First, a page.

Kyrgyzstan a model of transparency

By bne IntelliNews March 15, 2011

Clare Nuttall in Almaty -

Kyrgyzstan has managed to achieve compliance with the Extractive Industries Transparency Initiative (EITI) ahead of its more famous energy and mining neighbour Kazakhstan. And the Kyrgyz president has already signed a decree extending the initiative to include the energy sector as well as mining.

The EITI was launched in 2002 by former British prime minister Tony Blair, and is intended to encourage companies to publish what they pay and for governments to disclose what they receive. So far just 11 countries comply with the initiative, which sets standards for transparency and accountability in the extractive industries. Kyrgyzstan's compliance was announced on March 2.

For Kyrgyzstan, the endorsement by the international body was an important step in helping the country to demonstrate internationally that it is still an investor-friendly place despite the damage done to its reputation by the two recent revolutions, and subsequent expropriations of private assets. "Many investors are interested in the issue of country risk - they want to see companies operating a stable relationship with government and local communities," Sam Bartlett, regional director for Central Asia and the Caucasus at the EITI Secretariat, tells bne. "The EITI helps to build trust, so investors can be confident they will be able to focus on their business rather than thinking about compliance scandals and conflicts."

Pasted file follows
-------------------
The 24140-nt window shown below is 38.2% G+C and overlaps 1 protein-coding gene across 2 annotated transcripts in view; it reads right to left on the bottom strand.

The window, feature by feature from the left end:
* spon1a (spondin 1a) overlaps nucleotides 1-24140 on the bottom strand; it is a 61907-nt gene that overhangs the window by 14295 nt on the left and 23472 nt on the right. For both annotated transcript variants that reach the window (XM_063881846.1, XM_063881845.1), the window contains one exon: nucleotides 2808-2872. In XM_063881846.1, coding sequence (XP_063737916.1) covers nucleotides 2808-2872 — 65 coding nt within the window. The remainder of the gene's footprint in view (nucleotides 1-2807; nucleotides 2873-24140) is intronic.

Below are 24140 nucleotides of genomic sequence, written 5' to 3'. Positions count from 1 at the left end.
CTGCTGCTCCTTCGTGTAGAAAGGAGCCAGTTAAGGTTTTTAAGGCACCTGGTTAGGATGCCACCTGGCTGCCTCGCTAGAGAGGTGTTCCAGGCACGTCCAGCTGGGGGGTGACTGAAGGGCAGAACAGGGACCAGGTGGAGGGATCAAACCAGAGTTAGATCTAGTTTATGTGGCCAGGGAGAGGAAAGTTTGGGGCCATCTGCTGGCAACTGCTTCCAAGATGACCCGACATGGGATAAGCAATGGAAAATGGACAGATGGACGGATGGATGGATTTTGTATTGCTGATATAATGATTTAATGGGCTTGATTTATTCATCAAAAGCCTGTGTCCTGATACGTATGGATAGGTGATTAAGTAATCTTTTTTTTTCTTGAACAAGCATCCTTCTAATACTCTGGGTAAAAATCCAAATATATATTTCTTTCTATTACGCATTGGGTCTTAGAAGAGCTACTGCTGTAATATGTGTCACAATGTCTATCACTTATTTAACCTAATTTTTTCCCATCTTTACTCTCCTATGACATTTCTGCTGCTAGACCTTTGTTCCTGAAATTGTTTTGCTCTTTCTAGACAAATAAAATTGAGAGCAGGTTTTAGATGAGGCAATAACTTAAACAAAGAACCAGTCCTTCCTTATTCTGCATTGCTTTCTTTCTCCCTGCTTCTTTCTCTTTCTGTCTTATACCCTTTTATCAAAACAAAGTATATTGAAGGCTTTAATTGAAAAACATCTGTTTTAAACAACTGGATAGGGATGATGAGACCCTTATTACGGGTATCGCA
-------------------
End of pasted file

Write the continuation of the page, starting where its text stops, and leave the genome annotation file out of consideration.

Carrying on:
Revolving door

Under its first president Askar Akayev, Kyrgyzstan was one of the first countries to aim for EITI compliance. However, progress stalled after Akayev was deposed in 2005. "Kyrgyzstan had always provided very good government data, but the government stopped providing reports in 2007 or 2008. However, things started to change just before the April 2010 revolution," Bartlett says.

Since then, Kyrgyzstan's new government has pushed towards compliance. Current president, Roza Otunbayeva, has already signed a decree extending the initiative to the energy sector in addition to mining. This will have implications for both energy pricing and water resource management in the hydropower sector. "Hydropower projects have caused a lot of conflict in the community, so this will increase public confidence in government management of the sector," says Bartlett. "There are some technical challenges ahead, but there is a lot of political will to extend this initiative to other parts of the economy."

Meanwhile, Kazakhstan is still trying to get EITI accreditation. According to Bartlett, Kazakhstan has a very strong reporting process and is close to compliance, but there are some technical issues to clarify. In the Eurasia region, Azerbaijan and Mongolia are also among the countries to have achieved EITI compliant status.

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